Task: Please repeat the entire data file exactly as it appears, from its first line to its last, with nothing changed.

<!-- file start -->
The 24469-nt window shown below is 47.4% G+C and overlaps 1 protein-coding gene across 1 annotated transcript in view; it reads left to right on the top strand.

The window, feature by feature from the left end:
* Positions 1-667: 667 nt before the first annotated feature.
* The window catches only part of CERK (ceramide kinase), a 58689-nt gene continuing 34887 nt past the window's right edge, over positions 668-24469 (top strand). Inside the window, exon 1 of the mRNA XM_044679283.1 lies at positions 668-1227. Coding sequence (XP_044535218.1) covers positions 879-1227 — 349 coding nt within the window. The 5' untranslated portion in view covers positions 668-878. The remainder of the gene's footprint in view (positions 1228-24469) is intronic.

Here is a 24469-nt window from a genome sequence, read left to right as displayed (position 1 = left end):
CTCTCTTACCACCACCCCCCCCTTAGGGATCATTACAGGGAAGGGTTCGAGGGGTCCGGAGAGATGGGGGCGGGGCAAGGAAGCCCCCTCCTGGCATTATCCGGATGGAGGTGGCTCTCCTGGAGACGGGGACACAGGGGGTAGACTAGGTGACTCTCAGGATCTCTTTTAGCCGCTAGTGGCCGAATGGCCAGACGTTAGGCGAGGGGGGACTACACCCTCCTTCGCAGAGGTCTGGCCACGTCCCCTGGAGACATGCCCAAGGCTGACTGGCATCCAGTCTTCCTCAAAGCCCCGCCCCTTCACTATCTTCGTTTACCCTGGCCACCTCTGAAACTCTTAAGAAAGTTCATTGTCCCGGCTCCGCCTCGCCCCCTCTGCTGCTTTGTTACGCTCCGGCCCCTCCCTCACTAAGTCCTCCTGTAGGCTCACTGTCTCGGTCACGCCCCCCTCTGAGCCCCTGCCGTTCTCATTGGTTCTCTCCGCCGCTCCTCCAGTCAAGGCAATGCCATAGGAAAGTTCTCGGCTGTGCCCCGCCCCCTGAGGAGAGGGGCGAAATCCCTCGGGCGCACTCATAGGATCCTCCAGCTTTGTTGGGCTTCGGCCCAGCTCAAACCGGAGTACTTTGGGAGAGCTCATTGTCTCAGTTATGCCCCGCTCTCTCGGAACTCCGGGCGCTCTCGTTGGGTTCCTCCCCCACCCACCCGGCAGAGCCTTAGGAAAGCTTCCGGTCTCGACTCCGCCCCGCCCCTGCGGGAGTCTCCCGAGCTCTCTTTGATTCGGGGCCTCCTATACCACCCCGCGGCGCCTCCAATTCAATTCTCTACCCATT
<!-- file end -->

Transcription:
The 24469-nt window shown below is 47.4% G+C and overlaps 1 protein-coding gene across 1 annotated transcript in view; it reads left to right on the top strand.

The window, feature by feature from the left end:
* Positions 1-667: 667 nt before the first annotated feature.
* The window catches only part of CERK (ceramide kinase), a 58689-nt gene continuing 34887 nt past the window's right edge, over positions 668-24469 (top strand). Inside the window, exon 1 of the mRNA XM_044679283.1 lies at positions 668-1227. Coding sequence (XP_044535218.1) covers positions 879-1227 — 349 coding nt within the window. The 5' untranslated portion in view covers positions 668-878. The remainder of the gene's footprint in view (positions 1228-24469) is intronic.

Here is a 24469-nt window from a genome sequence, read left to right as displayed (position 1 = left end):
CTCTCTTACCACCACCCCCCCCTTAGGGATCATTACAGGGAAGGGTTCGAGGGGTCCGGAGAGATGGGGGCGGGGCAAGGAAGCCCCCTCCTGGCATTATCCGGATGGAGGTGGCTCTCCTGGAGACGGGGACACAGGGGGTAGACTAGGTGACTCTCAGGATCTCTTTTAGCCGCTAGTGGCCGAATGGCCAGACGTTAGGCGAGGGGGGACTACACCCTCCTTCGCAGAGGTCTGGCCACGTCCCCTGGAGACATGCCCAAGGCTGACTGGCATCCAGTCTTCCTCAAAGCCCCGCCCCTTCACTATCTTCGTTTACCCTGGCCACCTCTGAAACTCTTAAGAAAGTTCATTGTCCCGGCTCCGCCTCGCCCCCTCTGCTGCTTTGTTACGCTCCGGCCCCTCCCTCACTAAGTCCTCCTGTAGGCTCACTGTCTCGGTCACGCCCCCCTCTGAGCCCCTGCCGTTCTCATTGGTTCTCTCCGCCGCTCCTCCAGTCAAGGCAATGCCATAGGAAAGTTCTCGGCTGTGCCCCGCCCCCTGAGGAGAGGGGCGAAATCCCTCGGGCGCACTCATAGGATCCTCCAGCTTTGTTGGGCTTCGGCCCAGCTCAAACCGGAGTACTTTGGGAGAGCTCATTGTCTCAGTTATGCCCCGCTCTCTCGGAACTCCGGGCGCTCTCGTTGGGTTCCTCCCCCACCCACCCGGCAGAGCCTTAGGAAAGCTTCCGGTCTCGACTCCGCCCCGCCCCTGCGGGAGTCTCCCGAGCTCTCTTTGATTCGGGGCCTCCTATACCACCCCGCGGCGCCTCCAATTCAATTCTCTACCCATT